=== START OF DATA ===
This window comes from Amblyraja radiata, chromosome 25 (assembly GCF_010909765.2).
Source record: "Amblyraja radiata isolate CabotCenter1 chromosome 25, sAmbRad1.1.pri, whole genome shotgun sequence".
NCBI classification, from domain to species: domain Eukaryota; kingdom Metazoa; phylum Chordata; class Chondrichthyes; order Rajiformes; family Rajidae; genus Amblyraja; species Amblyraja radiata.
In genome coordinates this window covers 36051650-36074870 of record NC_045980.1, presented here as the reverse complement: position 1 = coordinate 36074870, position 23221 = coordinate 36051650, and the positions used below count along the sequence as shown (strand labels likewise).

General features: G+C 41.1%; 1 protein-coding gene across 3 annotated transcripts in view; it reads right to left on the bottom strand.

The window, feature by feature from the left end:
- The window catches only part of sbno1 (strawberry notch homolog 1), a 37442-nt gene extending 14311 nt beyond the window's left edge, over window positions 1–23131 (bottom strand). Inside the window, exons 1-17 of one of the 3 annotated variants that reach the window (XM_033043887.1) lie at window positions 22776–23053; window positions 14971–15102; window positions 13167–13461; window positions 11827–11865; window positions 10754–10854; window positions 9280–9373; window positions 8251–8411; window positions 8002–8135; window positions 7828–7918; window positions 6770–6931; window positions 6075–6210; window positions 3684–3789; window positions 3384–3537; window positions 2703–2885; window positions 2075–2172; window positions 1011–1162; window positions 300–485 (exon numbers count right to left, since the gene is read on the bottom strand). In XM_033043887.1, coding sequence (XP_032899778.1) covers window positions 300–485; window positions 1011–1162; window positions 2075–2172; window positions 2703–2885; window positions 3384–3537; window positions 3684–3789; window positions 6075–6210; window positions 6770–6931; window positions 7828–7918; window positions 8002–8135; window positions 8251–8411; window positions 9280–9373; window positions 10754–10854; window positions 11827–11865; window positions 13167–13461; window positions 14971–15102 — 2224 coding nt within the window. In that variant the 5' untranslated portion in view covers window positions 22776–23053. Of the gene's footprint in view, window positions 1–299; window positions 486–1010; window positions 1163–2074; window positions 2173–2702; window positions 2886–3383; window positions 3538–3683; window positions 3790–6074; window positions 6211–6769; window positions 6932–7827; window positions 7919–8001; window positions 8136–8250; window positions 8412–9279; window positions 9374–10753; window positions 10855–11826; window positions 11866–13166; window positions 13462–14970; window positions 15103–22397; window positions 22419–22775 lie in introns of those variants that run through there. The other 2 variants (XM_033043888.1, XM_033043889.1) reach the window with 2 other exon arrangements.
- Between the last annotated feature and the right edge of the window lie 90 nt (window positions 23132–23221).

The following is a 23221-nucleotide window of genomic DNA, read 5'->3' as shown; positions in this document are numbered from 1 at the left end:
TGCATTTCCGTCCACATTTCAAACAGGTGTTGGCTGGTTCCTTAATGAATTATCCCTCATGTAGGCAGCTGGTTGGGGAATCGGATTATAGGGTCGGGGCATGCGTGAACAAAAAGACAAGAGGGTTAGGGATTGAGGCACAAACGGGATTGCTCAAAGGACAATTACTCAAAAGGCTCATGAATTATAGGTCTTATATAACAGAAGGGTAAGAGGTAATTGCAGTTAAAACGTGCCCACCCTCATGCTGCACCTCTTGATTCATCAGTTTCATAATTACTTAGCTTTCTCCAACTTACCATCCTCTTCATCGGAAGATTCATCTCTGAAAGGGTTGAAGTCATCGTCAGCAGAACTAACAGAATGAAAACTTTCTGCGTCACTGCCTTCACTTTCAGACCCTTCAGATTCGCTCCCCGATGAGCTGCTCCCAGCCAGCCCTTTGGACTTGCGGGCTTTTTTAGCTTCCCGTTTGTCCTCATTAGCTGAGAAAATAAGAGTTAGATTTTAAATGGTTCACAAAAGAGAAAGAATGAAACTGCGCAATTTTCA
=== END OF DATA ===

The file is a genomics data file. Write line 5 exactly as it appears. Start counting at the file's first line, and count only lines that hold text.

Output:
General features: G+C 41.1%; 1 protein-coding gene across 3 annotated transcripts in view; it reads right to left on the bottom strand.